Use fallow time to avoid innovation insanity

A popular example of insanity is repeating the same steps, yet expecting different results.

Through the economic downturn, organizations have first pruned and then decimated their budgets to the point that only short-term strategic (isn’t that an oxymoron?) and non-discretionary work is able to continue.  Even as economic improvement occurs, companies are being very hesitant to relax these funding constraints.  This is troubling as it could choke the very creativity that is essential for propelling organizations beyond survival and for the creation of sustainable competitive advantage.

Organizations that do not preserve some staff or financial availability to fund research projects run the risk of experiencing innovation insanity – they will be hard pressed to truly innovate as their resources will have been given no opportunity to try new things.  Just ask someone that spends 40+ hours a week doing the same mind-numbing operational & project work week after week.  If they are never given the chance to learn something that they find interesting, how likely is it that they will initiate or incubate great ideas?

I don’t advocate letting “pet projects” proliferate without appropriate governance nor do I feel that each & every “interesting” request should be sponsored.  Criteria should be established to ensure there is some consistency and objectivity to which staff and what sort of projects will be supported.  However, establishing an R&D “budget” of resource availability and operating funding is one way to ensure that once the mandate comes from up high to launch some creative projects, your team will be ready.  Beyond that, it is a great way to cultivate loyalty in the skilled staff that you feel will help your company evolve.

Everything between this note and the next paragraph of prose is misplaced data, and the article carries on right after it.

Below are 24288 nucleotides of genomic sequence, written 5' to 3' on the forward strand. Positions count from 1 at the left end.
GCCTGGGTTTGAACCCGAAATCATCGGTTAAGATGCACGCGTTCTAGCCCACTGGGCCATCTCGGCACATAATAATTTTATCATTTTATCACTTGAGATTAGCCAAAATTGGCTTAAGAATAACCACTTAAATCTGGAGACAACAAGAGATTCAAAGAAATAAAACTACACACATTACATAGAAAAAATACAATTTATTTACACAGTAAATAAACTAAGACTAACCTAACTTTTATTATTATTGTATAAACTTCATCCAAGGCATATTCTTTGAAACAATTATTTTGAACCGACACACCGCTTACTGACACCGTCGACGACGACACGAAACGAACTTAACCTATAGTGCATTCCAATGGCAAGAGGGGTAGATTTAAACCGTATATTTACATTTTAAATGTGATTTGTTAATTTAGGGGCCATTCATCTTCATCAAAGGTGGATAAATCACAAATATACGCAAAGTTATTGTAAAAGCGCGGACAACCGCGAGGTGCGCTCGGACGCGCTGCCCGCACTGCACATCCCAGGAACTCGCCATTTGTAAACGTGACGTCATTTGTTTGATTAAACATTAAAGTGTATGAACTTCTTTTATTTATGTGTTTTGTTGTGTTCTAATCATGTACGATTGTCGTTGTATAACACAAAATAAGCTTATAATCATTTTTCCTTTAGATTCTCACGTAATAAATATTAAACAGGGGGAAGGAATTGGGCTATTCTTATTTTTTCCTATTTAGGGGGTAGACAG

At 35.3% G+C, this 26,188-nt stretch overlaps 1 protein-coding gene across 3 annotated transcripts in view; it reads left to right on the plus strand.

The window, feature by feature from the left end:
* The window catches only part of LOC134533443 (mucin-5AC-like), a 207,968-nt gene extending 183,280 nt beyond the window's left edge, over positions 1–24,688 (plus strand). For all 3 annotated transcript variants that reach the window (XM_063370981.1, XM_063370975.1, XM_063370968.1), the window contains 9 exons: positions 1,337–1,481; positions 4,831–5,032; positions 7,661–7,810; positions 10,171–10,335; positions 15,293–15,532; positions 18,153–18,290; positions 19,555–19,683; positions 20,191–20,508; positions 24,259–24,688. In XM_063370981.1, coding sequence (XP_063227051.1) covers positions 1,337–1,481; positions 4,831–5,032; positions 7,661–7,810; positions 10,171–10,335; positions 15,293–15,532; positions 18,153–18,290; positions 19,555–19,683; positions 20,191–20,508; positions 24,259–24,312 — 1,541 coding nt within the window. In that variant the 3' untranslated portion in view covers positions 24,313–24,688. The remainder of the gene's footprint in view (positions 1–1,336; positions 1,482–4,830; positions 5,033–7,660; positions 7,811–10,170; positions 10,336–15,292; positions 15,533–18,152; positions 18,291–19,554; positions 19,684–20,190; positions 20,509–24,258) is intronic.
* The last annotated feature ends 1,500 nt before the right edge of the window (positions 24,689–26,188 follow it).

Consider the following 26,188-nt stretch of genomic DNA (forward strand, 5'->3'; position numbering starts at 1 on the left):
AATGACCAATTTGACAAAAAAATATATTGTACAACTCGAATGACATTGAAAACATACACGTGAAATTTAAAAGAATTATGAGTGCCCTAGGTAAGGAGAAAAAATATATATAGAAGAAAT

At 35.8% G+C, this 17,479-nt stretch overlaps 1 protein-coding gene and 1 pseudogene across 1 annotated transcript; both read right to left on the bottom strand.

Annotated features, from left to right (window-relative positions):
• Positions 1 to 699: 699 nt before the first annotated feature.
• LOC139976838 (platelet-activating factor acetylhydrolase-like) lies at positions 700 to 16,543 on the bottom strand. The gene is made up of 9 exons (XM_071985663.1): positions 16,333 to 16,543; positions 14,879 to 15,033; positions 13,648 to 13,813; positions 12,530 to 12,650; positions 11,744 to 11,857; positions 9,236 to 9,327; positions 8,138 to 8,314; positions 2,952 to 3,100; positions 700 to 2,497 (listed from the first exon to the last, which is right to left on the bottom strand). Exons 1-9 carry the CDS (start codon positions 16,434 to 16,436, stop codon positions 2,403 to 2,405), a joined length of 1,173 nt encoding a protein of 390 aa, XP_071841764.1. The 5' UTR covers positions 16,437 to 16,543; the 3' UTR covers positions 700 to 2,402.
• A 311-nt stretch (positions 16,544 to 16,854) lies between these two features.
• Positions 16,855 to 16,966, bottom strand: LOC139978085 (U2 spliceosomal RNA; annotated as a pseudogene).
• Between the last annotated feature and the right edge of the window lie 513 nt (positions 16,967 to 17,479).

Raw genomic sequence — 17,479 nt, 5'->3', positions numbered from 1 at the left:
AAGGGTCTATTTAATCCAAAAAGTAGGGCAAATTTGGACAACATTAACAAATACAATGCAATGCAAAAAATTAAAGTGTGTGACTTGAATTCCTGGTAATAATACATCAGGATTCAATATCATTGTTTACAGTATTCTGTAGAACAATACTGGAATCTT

After all, if Innovating Time Off worked for Google, it should be worth justifying some “fallow time” for your team!

Categories: IT Governance | Tags: , , | 1 Comment

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One thought on “Use fallow time to avoid innovation insanity

  1. This is so true. Companies need to build in capacity for change and innovation. Innovation should not just be treated as a process where creative ideas and solutions can be manufactured in an assembly line, but rather a culture that must be nurtured and supported.


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